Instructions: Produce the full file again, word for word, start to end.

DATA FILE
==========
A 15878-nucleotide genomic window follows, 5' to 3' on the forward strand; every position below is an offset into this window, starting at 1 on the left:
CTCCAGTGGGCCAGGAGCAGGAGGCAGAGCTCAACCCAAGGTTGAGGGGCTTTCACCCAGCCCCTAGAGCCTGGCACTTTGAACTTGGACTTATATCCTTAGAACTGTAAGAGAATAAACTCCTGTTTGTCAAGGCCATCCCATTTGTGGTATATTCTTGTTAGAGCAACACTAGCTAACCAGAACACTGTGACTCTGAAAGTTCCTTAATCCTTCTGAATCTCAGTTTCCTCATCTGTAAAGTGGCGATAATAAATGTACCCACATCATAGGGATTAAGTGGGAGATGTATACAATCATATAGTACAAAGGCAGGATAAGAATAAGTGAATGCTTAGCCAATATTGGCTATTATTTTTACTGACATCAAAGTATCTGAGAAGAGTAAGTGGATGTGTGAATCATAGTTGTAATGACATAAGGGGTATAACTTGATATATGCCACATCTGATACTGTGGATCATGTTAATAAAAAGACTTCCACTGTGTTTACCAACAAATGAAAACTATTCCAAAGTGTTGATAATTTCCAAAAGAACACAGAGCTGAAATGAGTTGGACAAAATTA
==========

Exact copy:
A 15878-nucleotide genomic window follows, 5' to 3' on the forward strand; every position below is an offset into this window, starting at 1 on the left:
CTCCAGTGGGCCAGGAGCAGGAGGCAGAGCTCAACCCAAGGTTGAGGGGCTTTCACCCAGCCCCTAGAGCCTGGCACTTTGAACTTGGACTTATATCCTTAGAACTGTAAGAGAATAAACTCCTGTTTGTCAAGGCCATCCCATTTGTGGTATATTCTTGTTAGAGCAACACTAGCTAACCAGAACACTGTGACTCTGAAAGTTCCTTAATCCTTCTGAATCTCAGTTTCCTCATCTGTAAAGTGGCGATAATAAATGTACCCACATCATAGGGATTAAGTGGGAGATGTATACAATCATATAGTACAAAGGCAGGATAAGAATAAGTGAATGCTTAGCCAATATTGGCTATTATTTTTACTGACATCAAAGTATCTGAGAAGAGTAAGTGGATGTGTGAATCATAGTTGTAATGACATAAGGGGTATAACTTGATATATGCCACATCTGATACTGTGGATCATGTTAATAAAAAGACTTCCACTGTGTTTACCAACAAATGAAAACTATTCCAAAGTGTTGATAATTTCCAAAAGAACACAGAGCTGAAATGAGTTGGACAAAATTA